Did The Aurora Islands Named After A Spanish Ship Ever Exist?

Islands have been known to appear and disappear due to volcanic eruptions.

The Aurora Islands, which were supposed to lie in the South Atlantic within about 1,000 miles of the continent of Antarctica, appeared and disappeared a number of times over the course of several decades. But their disappearing act wasn’t due to volcanoes, the Aurora Islands never existed!

In 1762, a British ship named the Aurora reported the discovers’ of three small islands in the bleak ocean near Antarctica. In 1790, another ship reported seeing the same three islands, which were called the Auroras after the British ship that first sighted them.

Then in 1794, a Spanish ship sighted the three islands and passed within a mile of one of them. The islands were described as rucks, and streaked with snow. The existence of the Auroras was accepted as fact, and the islands appeared on all sailing charts of the period.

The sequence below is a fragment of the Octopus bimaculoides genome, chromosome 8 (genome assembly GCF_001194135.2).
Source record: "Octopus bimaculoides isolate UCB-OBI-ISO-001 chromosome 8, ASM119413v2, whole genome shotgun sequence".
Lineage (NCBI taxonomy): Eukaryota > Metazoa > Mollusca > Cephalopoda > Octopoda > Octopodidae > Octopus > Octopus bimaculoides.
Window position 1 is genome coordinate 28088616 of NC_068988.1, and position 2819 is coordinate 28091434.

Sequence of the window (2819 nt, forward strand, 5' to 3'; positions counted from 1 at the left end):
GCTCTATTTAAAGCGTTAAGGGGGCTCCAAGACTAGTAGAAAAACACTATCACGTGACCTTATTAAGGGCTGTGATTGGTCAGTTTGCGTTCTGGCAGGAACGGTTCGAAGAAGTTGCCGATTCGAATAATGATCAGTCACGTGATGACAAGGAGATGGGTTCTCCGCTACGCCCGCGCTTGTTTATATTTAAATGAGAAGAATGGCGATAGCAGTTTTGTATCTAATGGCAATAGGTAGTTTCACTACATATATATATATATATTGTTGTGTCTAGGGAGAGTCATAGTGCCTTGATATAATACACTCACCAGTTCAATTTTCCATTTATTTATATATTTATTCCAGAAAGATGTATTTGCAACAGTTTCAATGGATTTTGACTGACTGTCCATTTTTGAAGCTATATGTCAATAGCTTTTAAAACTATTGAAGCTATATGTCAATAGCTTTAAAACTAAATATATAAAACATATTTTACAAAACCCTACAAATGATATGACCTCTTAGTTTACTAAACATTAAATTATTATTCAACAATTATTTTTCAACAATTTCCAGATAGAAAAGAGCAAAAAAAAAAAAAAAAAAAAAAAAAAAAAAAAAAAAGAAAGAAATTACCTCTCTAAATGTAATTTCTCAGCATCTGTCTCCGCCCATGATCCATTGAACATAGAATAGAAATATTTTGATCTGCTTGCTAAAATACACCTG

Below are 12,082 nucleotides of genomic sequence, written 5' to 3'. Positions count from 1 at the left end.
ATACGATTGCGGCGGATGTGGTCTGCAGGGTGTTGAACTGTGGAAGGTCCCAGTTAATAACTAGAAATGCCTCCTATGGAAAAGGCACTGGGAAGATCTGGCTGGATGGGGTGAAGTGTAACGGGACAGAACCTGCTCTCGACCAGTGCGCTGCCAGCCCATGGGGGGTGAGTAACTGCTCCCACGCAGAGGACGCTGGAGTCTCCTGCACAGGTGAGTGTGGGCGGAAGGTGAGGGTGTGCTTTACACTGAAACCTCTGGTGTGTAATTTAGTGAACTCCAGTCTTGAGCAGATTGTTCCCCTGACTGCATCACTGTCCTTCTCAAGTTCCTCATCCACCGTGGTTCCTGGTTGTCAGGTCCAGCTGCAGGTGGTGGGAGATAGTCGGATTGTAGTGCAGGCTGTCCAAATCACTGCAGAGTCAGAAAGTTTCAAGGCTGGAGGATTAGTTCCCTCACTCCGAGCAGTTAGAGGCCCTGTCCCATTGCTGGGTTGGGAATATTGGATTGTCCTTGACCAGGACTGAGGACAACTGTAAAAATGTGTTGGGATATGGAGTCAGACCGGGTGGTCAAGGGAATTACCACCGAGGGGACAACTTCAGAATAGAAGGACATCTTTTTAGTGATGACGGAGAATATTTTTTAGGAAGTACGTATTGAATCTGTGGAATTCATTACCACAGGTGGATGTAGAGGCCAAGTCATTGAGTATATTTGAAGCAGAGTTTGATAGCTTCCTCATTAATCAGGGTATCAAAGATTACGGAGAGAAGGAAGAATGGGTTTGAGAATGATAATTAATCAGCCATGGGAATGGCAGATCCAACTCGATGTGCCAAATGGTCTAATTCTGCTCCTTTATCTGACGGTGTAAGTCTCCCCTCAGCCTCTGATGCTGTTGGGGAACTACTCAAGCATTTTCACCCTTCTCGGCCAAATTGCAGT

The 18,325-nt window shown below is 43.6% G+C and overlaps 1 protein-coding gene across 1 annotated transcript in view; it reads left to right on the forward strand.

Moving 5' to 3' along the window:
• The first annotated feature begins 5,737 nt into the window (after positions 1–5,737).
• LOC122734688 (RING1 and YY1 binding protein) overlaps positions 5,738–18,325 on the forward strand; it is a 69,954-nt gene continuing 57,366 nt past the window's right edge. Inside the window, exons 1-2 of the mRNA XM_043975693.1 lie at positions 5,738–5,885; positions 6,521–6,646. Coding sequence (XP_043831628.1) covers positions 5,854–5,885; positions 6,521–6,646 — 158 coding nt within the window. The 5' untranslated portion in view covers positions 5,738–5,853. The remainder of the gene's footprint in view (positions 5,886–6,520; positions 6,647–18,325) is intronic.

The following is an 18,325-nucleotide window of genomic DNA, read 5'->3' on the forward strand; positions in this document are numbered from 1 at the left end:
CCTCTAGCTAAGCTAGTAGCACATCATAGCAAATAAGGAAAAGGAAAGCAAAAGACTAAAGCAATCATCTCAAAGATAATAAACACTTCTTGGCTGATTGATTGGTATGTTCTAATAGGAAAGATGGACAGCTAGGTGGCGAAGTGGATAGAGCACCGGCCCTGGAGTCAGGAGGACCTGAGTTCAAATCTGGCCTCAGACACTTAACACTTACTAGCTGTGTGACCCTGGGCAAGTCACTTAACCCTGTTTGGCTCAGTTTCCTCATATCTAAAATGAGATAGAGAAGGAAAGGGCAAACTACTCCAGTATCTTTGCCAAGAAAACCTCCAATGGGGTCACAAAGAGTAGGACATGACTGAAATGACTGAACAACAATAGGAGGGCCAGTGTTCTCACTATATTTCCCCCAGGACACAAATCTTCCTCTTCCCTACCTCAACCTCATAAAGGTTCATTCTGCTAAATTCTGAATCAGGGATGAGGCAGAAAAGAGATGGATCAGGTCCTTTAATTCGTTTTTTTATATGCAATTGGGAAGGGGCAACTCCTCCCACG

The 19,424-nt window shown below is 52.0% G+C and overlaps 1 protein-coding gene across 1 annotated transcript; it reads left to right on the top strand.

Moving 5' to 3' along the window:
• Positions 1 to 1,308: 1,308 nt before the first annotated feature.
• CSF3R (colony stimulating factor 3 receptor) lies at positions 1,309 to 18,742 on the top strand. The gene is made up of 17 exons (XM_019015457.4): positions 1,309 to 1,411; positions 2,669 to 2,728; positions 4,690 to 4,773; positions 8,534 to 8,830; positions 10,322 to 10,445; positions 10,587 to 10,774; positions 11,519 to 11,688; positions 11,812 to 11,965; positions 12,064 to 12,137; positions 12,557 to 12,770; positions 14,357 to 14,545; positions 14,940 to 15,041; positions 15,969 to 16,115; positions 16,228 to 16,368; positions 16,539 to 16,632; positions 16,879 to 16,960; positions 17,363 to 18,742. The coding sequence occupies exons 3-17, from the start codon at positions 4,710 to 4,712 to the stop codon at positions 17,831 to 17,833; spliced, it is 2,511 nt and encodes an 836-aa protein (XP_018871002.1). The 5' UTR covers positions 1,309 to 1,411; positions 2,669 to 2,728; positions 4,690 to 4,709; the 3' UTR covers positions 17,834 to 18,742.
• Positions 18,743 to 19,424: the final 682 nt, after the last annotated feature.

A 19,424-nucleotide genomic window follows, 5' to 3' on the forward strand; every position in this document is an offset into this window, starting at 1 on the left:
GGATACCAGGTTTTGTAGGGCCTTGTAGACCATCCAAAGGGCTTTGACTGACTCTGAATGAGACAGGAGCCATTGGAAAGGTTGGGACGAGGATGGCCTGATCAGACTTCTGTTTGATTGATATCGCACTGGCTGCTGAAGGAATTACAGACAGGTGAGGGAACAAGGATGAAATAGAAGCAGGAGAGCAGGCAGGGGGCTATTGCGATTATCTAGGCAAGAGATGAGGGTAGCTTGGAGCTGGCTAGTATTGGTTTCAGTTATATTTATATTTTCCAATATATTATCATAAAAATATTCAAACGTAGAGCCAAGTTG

But in 1820, the famed explorer James Weddell searched for the Auroras, and could find no trace of them! Ships continued to sight the islands through much of the 19th century. But at the same time, other ships could not find them. We know now that the Auroras don’t exist, and it’s almost certain that they
never did!

Then what was seen by the ships that “sighted” the Auroras? Icebergs abound in this part of the ocean. However, it’s unlikely that the sailors were looking at icebergs, as more than one ship described the rocky slopes of the islands.

Perhaps the Auroras were some sort of mirage. It’s likely that we’ll never know for sure what was seen by the ships that “discovered” the Aurora Islands.